The bizarre, distorted facts and outright fictions published in this article brought me to the point of laughter on more than one occasion, although I didn’t laugh nearly as much as the discussants apparently did, judging by the little parenthetical laugh marks that followed all too many of their remarks.
The discussion did, however, give me another reason to be glad that Mr. Abe was forced to resign (for whatever reason — these two think that fault for Abe’s resignation lies not with Mr. Abe himself, but with his secretary, Inoue Yoshiyuki, who Ms. Sakurai describes as being “like [Koizumi secretary] Iijima,” apparently a bad thing). It’s not that their ideas are especially dangerous, it’s that they’re so irrelevant. They continue to insist that what they know what the Japanese people want, and that is the abductees brought home and the constitution revised. Ms. Sakurai at one point castigates Prime Minister Fukuda for failing to act on constitution revision, which, she reminds us, has been one of the core principles of the LDP since its founding in 1955. True, but so what? Why should a government in 2008 by following an agenda formulated before 1955 when it has to deal with the problems of 2008 and beyond?
How many elections does the LDP have to lose before they recognize that the Japanese people don’t share their priorities? Did the July 2007 defeat not register?
Of course, the discussion inevitably turned to Mr. Hiranuma’s planned “true” conservative party, because both the LDP and the DPJ are rotten (even if, they say, there are capable individuals within both parties). When asked about the timing of its formation, Mr. Hiranuma was reluctant to say whether it would occur before or after a general election. Undoubtedly he will have to make that decision with the cooperation of his friends within the LDP, who I suspect would prefer to wait until a general election before acting. Instead of forming a new party, it seems to me that the ideological right is starting to hope openly for an LDP defeat in a general election that will take down Fukuda and give them an opportunity to retake control of the party, purging “fake” conservatives in the process.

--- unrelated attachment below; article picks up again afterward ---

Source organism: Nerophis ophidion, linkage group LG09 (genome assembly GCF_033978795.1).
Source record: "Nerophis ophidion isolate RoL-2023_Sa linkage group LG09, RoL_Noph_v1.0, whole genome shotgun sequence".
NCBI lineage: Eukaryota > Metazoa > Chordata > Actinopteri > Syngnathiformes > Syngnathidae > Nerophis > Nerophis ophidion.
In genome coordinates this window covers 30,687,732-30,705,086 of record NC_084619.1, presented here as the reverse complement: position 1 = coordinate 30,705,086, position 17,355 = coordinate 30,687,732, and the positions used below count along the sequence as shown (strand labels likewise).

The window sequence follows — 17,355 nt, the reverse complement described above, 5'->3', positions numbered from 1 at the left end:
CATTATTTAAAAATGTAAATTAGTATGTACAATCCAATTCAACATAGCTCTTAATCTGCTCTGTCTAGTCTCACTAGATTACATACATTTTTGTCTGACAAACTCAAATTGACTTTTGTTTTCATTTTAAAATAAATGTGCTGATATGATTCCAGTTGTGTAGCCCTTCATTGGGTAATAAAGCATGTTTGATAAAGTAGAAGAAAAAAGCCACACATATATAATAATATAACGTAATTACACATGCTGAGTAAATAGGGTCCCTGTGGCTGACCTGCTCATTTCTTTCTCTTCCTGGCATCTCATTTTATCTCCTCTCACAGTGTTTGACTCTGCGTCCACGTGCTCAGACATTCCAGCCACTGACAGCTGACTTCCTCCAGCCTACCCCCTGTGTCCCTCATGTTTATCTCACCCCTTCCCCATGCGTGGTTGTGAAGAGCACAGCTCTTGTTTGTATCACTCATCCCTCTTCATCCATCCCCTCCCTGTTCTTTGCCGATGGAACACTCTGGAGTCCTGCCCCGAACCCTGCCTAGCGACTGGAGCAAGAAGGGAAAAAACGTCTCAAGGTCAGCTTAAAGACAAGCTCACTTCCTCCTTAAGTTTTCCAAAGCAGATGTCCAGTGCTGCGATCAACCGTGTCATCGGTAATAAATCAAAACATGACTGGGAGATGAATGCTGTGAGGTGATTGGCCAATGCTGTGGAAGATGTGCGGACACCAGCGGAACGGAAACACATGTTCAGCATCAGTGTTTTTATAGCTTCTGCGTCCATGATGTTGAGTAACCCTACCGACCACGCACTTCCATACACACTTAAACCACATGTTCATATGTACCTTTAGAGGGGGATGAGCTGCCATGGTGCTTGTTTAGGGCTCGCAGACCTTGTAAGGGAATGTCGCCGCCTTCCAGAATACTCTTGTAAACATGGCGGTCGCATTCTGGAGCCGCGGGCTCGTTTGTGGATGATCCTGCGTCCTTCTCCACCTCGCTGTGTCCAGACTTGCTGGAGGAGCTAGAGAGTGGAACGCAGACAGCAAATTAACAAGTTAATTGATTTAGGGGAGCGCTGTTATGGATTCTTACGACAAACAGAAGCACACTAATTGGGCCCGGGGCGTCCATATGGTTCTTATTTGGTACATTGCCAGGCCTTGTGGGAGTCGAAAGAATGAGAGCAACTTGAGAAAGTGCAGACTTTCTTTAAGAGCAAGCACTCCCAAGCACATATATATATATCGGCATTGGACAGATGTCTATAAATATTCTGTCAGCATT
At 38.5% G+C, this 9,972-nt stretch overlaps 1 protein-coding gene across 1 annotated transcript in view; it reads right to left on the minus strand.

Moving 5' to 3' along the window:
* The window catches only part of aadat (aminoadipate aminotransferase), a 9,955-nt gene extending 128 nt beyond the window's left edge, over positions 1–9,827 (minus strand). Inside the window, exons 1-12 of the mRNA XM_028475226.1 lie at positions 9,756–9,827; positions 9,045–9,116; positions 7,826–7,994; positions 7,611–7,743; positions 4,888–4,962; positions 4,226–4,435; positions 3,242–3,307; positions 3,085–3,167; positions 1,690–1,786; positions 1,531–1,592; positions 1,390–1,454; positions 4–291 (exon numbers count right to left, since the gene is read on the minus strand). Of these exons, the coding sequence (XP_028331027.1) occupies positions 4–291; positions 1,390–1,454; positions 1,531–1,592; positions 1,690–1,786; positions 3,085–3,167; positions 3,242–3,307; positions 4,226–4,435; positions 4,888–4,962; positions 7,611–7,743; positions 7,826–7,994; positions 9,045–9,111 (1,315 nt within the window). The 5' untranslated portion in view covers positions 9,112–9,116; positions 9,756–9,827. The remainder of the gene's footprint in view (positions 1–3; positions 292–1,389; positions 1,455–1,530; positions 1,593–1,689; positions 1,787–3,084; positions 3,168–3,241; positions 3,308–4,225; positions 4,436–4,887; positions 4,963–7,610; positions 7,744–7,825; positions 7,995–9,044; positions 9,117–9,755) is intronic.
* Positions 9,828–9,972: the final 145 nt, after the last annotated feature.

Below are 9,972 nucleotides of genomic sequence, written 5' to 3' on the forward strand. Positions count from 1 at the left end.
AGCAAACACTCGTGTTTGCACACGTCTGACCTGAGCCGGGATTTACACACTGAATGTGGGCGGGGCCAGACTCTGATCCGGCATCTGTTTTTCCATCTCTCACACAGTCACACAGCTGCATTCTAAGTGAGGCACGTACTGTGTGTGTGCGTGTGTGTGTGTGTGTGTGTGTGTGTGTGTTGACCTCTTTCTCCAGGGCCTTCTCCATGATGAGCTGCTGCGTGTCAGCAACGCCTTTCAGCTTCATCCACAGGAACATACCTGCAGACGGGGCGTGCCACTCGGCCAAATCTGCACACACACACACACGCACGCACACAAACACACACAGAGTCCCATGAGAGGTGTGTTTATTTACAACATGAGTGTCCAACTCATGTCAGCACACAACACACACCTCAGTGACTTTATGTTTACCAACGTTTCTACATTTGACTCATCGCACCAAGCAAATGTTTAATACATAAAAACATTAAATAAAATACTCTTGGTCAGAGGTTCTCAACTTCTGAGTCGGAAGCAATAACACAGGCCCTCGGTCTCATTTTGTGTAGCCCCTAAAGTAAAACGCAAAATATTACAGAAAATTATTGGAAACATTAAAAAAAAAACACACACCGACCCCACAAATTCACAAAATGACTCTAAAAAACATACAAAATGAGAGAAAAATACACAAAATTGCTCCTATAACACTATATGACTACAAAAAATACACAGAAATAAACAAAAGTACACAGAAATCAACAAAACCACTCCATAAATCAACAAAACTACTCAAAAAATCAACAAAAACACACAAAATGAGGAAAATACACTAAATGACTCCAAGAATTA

Towards the discussion, Mr. Hiranuma very nearly veered into relevance when he broached the question of economics, but it turned out he only wanted to castigate the Finance Ministry before directing the conversation back to more familiar ground, puzzlement over the reaction to Nakagawa Shoichi’s 2006 calls for a debate about the acquisition of nuclear weapons.
I don’t want to linger too much longer over this, but there was one more nugget worth mentioning. The two of course talked at length about the US about-face on North Korea and had a good laugh about Christopher Hill. Mr. Hiranuma also spoke about his recent trip to Washington along with other Diet members and the abductee families, where they spoke with members of Congress about resolutions in the House and Senate calling for a linkage between the abductions issue and the removal of North Korea from the state sponsors of terror list. For some reason, these ideologues really take congressional resolutions seriously. Mr. Hiranuma spoke with pride about how Representative Ileana Ros-Lehtinen (R-FL-18) and Senator Sam Brownback (R-KS) promised to push for these resolutions, and was impressed that the House resolution already had a whopping twenty-eight co-sponsors.
That said, they acknowledged the shortcomings of Diet members’ diplomacy, thanks in part — wait for it — the influence of the Chinese in Washington, whose embassy has ten times more political specialists in their embassy than Japan’s and who have significant numbers of Chinese-Americans whose support Beijing can apparently mobilize at will, as in the case of the comfort women resolution.
You would think from reading this interview that Japanese society was healthy and that there was not a long list of problems facing the government for years to come. And you would be wrong, just as the ideological right is wrong. The decisions made by the Japanese government in the coming years will determine whether Japan remains influential regionally and globally, whether it remains an economic power with a voice in shaping East Asia. Its power will not rest on a new constitution that enables Japan to send its robust military to fight abroad. It will not rest on its children being proud of being Japanese. It will depend on Japan’s becoming a country that is more open to the world, more willing to take risks, better able to provide security for its aging citizens, and better able to educate Japanese children for the world in which they will live.
The vision of Mr. Hiranuma, Ms. Sakurai, and their compatriots in the mass media and the Diet is a vision from 1950. (I guess that’s what they mean by “true conservatism). Too bad it’s 2008.